Penn President Amy Gutmann supports the stagnated Development, Relief, and Education for Alien Minors Act on the basis that it will “make our nation stronger, and our future brighter.”
However, if President Gutmann truly wishes to illuminate the country’s future, she should focus her sights on the university she presides over before getting all worked up about our dysfunctional national legislature.
In the past year, Penn secured $850 million — yes, you read that right — in federal research grants. These research grants are grounded in sound principle, but as the unemployment rates continue to linger, the tepid amounts of money driven toward Penn research facilities become a relic of a bygone era.
Keep in mind that the $850 million figure is an annual stipend; it doesn’t take an advanced math degree to soon realize that over the course of one’s four year-undergraduate experience, the University of Pennsylvania pulls in more federal money than the entire Class of 2012 will make in their lifetimes, combined.
Normally, this gripe would fall on deaf ears, but the recessionary state of America, and its moribund effect on collegiate students, makes this $850 million figure a uniquely important one.
Primarily, the research grants that Penn accumulates year after year work against the “bright future” ideal that President Gutmann asserted in her DREAM endorsement. There is not an endless supply of available federal research grants. Logically, the more money Penn pulls in, the less money there is for other schools — many of which have students who have a fraction of the employment options that Penn graduates have upon obtaining that illustrious Ivy degree.
David Dooley, president of the University of Rhode Island, presides over one of those schools that feels the pain that Penn inadvertently inflicts. On Penn, Dooley says, “Long-standing relationships tend to get established with a handful of very prominent, highly prestigious, terrific institutions.” These schools have “a lower burden of proof, to get the appropriate score that leads to funding,” an advantage that is “very difficult for many institutions to break into.”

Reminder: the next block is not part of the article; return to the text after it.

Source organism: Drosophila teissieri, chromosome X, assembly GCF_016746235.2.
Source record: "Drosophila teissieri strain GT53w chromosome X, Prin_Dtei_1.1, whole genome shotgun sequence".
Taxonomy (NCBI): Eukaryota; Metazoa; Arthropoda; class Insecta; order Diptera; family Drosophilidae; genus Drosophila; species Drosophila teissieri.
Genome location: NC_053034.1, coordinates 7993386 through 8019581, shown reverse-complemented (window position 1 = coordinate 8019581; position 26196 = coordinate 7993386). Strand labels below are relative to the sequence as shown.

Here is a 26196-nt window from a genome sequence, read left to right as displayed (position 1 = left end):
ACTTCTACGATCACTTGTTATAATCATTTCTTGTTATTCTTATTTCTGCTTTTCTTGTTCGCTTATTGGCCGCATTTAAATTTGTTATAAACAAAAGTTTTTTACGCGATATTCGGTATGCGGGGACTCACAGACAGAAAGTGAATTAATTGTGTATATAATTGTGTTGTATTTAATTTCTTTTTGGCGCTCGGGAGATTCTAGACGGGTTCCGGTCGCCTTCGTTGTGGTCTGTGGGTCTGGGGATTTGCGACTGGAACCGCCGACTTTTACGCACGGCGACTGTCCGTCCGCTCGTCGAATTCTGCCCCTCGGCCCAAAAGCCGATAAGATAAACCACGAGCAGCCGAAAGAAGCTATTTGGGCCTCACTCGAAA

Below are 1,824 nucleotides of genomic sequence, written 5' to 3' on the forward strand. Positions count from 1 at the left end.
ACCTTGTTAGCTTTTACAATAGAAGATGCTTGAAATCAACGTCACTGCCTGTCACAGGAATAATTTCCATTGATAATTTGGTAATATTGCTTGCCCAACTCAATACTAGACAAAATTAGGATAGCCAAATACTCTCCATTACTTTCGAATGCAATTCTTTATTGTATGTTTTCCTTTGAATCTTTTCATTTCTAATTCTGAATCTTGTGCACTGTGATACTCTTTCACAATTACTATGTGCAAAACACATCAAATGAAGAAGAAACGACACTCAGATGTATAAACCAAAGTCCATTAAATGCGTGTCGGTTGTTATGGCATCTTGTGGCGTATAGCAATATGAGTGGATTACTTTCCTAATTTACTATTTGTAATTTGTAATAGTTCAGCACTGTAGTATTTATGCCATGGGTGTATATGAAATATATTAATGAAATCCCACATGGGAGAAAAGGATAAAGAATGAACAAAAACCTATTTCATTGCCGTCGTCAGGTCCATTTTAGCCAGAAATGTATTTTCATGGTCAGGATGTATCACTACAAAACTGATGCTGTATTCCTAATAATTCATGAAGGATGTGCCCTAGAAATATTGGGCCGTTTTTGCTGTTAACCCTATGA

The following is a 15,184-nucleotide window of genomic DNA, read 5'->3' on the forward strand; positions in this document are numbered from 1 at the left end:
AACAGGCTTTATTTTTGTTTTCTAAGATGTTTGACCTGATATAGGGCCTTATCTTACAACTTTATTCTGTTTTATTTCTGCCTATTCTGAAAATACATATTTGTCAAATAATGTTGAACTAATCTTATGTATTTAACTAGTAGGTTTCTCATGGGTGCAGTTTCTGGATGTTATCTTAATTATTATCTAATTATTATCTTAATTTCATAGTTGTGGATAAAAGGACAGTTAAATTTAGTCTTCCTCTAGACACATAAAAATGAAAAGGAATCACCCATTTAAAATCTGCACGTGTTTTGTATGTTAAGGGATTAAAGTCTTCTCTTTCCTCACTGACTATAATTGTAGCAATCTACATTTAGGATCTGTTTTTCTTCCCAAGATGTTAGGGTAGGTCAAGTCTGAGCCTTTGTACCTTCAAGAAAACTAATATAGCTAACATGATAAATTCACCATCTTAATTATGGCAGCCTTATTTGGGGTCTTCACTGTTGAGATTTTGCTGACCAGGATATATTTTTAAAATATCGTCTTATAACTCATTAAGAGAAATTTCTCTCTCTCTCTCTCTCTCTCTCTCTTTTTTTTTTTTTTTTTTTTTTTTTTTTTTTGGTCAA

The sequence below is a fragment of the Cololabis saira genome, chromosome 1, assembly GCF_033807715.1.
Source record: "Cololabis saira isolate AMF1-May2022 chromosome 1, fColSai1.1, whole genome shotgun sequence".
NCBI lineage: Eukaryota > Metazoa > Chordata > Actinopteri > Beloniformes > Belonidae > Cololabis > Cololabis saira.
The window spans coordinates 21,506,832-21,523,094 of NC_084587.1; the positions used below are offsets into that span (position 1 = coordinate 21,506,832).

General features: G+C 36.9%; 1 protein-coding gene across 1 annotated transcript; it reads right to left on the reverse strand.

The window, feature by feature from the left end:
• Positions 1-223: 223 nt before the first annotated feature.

In labeling Penn and other funding-rich institutions as an “inner circle,” President Dooley hits upon the core of the educational-grant problem — the schools that often receive the most money often have the largest endowments, rendering grants meaningless.
For President Dooley’s school, it received $80 million in research grants, a 10th of Penn’s take.
The University of Rhode Island’s endowment: $74.7 million. Ours? Roughly $6 billion.
But if you take a look at statements put out by Penn’s administration, one might be confused in viewing Penn as needlessly unselfish. Steve Fluharty, vice chancellor for research at Penn, claimed that doing research with earmarked federal funds — money that is set aside through legislature for specific projects — is “strongly discouraged” here. To add insult to injury, Fluharty continued by saying, “We’re sending the message to Congress that money should be invested in competitive programs.”
One can only wonder how strong that message is when Penn willingly accepts astronomical figures from the federal government each and every year. And despite the “strong discouragement” that Fluharty touts, Penn continues to have no formal policy in the books barring individual researchers from receiving earmarks.
The answer is not for Penn to suddenly shut off its federal money machine, but rather, to look at ways in which Penn can pool its extraordinary research capabilities with universities who are traditionally less well-off. After all, not all the innovative research in the nation will emanate from Penn labs, although we might like to think so, and an unselfish approach to research funds will actually enhance the “bright future” that Gutmann invoked.
Or we could continue on our path. As Gutmann said last year, here at Penn, “we pride ourselves on doing more with less.”
Brian Goldman is a rising College senior from Queens, N.Y. Last semester, his column appeared on Mondays. His email address is firstname.lastname@example.org.Comments powered by Disqus
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